Xin Huang, a young doctor of food sciences from China, is the newest member of Fazer’s research team at Fazer’s innovation and research unit Fazer Lab. He completed his doctorate at the University of Helsinki and is currently working on his post-doctoral research with Fazer as a part of the Finnish matchmaking program called PoDoCo. PoDoCo aims to support the long-term competitiveness and strategic renewal of private sector companies, as well as the employment of young professionals with a doctoral degree.

As winter greyness falls over Finland, one easily wonders what brings foreigners to this Northern land. As for Xin Huang, the answer is clear: “Finland, and more precisely the University of Helsinki and Fazer’s head of research, Jussi Loponen - are internationally respected for their research and expertise on specific aspects of grains and their relation to gut well-being.”

So when the opportunity came to join Fazer’s research team and work on a post-doctoral research on wheat sensitivity with Fazer, Xin moved his office to Vaarala in September. And recently he decided to pack his bags and travel to University of Alberta in Edmonton, Canada for November and December 2018 to do laboratory level research experiments.

”For Fazer, this is the first time we participate in the PoDoCo matchmaking program, and we are very excited about these kinds of  new ways of cooperation with the academia, and happy to have Xin working with us on this research topic that is very relevant to Fazer’s businesses,” says Jussi Loponen.

The science of wheat, sensitive guts and sourdough baking

Wheat sensitivity is currently a hot topic that affects many lives. Many avoid wheat products because they experience various symptoms, and many may have chosen to follow gluten-free diet even though they have not been diagnosed with celiac disease.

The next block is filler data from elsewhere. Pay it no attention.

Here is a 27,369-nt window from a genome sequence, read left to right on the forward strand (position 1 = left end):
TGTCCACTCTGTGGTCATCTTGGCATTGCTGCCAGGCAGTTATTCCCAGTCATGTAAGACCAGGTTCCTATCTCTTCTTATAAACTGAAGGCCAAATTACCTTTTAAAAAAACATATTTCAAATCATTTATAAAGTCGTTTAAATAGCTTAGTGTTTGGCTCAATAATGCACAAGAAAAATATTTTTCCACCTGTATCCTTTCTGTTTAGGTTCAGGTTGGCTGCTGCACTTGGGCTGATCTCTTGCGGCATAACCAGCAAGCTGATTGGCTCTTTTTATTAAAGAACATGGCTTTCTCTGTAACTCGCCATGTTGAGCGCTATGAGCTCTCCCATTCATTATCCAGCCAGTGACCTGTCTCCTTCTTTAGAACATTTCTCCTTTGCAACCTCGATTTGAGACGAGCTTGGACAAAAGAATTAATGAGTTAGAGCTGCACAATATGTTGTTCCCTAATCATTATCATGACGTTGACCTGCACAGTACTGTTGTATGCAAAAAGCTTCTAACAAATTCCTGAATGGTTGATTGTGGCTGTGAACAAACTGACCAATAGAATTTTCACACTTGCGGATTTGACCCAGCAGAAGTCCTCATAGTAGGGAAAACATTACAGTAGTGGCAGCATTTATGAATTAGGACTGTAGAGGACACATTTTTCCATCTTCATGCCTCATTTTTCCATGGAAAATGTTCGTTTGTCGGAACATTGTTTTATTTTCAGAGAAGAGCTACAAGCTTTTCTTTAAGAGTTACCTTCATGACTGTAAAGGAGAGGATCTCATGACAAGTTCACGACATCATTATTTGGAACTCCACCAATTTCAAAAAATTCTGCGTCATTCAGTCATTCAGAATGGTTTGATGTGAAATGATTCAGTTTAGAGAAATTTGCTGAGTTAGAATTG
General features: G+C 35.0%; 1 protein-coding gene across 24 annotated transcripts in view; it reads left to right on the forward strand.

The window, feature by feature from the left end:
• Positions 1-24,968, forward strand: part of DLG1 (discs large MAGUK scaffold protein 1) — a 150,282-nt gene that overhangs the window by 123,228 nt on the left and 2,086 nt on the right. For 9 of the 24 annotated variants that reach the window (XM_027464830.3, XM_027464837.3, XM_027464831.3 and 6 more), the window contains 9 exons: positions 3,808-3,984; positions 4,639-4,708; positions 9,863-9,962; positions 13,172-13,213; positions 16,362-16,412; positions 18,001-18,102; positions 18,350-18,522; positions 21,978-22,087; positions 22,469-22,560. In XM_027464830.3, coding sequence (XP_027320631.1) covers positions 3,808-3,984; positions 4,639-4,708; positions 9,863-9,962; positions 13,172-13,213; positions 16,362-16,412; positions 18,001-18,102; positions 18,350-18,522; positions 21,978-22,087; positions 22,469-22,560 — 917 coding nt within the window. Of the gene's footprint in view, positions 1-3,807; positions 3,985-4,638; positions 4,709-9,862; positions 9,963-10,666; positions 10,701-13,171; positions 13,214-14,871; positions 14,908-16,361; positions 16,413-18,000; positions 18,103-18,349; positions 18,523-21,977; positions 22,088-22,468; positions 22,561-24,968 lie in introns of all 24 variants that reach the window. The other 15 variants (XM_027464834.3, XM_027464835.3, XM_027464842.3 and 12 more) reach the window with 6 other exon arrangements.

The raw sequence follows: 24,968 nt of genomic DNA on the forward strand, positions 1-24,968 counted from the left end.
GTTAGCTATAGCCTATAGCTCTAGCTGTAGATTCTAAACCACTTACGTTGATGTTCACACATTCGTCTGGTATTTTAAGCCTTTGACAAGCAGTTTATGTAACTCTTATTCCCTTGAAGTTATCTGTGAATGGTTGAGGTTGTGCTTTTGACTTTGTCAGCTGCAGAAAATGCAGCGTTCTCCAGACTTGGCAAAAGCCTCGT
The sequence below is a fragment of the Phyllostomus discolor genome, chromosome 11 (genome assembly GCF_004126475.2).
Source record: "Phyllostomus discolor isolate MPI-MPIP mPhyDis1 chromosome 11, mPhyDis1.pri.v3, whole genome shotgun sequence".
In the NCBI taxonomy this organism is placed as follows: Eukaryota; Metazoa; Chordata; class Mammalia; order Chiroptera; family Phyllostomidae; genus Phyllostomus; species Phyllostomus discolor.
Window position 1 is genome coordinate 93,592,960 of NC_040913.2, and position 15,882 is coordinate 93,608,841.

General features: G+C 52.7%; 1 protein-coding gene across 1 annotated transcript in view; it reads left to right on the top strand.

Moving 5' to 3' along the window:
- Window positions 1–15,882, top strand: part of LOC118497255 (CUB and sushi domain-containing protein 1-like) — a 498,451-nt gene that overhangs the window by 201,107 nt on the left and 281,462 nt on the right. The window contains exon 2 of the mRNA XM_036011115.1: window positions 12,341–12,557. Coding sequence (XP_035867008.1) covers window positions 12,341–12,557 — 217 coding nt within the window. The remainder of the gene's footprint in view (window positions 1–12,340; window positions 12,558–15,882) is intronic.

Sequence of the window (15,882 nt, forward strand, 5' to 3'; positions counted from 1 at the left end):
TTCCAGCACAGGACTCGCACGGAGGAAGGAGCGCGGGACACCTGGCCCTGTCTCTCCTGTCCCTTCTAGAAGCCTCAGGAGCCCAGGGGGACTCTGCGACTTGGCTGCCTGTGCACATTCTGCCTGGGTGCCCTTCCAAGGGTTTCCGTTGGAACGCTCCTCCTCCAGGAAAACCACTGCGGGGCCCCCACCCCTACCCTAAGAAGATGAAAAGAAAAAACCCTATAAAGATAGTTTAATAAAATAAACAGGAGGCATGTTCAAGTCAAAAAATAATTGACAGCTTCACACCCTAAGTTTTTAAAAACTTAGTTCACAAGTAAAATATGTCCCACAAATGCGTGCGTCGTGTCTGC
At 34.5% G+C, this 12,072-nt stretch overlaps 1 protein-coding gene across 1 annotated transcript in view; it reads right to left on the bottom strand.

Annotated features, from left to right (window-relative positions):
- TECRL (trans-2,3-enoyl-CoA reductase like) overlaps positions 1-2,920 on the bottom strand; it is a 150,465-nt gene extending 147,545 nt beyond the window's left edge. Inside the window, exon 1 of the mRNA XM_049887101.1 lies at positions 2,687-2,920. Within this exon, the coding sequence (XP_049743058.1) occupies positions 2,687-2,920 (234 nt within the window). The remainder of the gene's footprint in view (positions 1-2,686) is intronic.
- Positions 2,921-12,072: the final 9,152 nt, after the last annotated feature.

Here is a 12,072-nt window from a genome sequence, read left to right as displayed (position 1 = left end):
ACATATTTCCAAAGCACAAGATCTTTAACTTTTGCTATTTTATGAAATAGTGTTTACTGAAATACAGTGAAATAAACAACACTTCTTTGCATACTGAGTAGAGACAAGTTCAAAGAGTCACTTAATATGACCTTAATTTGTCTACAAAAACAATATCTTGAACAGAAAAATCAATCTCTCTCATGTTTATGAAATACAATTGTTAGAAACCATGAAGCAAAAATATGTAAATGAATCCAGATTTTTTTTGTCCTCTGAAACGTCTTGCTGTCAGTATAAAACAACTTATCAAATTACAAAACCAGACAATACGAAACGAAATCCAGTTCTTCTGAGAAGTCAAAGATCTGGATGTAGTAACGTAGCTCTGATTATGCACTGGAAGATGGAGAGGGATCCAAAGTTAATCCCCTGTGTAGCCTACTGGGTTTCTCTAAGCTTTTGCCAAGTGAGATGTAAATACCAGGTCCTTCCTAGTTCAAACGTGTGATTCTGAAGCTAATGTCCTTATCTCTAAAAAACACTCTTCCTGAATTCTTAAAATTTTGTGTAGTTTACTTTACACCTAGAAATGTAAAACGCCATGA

While it is already known that many of the symptoms caused by wheat to people with no celiac disease may have nothing to do with gluten, it is less known what may cause these symptoms: “The various aspects of wheat sensitivity are not very well known or studied. So, there is a lot of research to be done,” explains Xin, whose research focuses on what is called non-celiac wheat sensitivity, which is not related to a diagnosed celiac disease.

While the celiac disease is relatively easy to diagnose and the diagnosis is quite clear, the causes of non-celiac wheat sensitivity differ from person to person and may be more complicated to diagnose. Possible causes can be Irritable Bowel Syndrome (IBS) and the FODMAP carbohydrates of wheat, but other explanations can include reasons such as an upset gut microbiota: If the stomach microbiota is not healthy, the gut is more vulnerable to inflammation and can more easily “be attacked”.


Xin Huang is working on his research at Fazer Lab

And now to Xin’s research focus: In cases where gluten is not the main cause of wheat sensitivity, the culprit causing the symptoms may be the Amylase Trypsin Inhibitors - or ATI proteins – of wheat.  And since ATIs are the potential cause of various symptoms, Xin’s research aims to shed light on how their amount in bread could be decreased during the baking process, particularly in the making of sourdough bread.

As with the new Fazer LOFO™ innovation that provides a solution to reduce the amount of FODMAPs in bread, the solution for wheat sensitivity may lie in the mysteries of sourdough.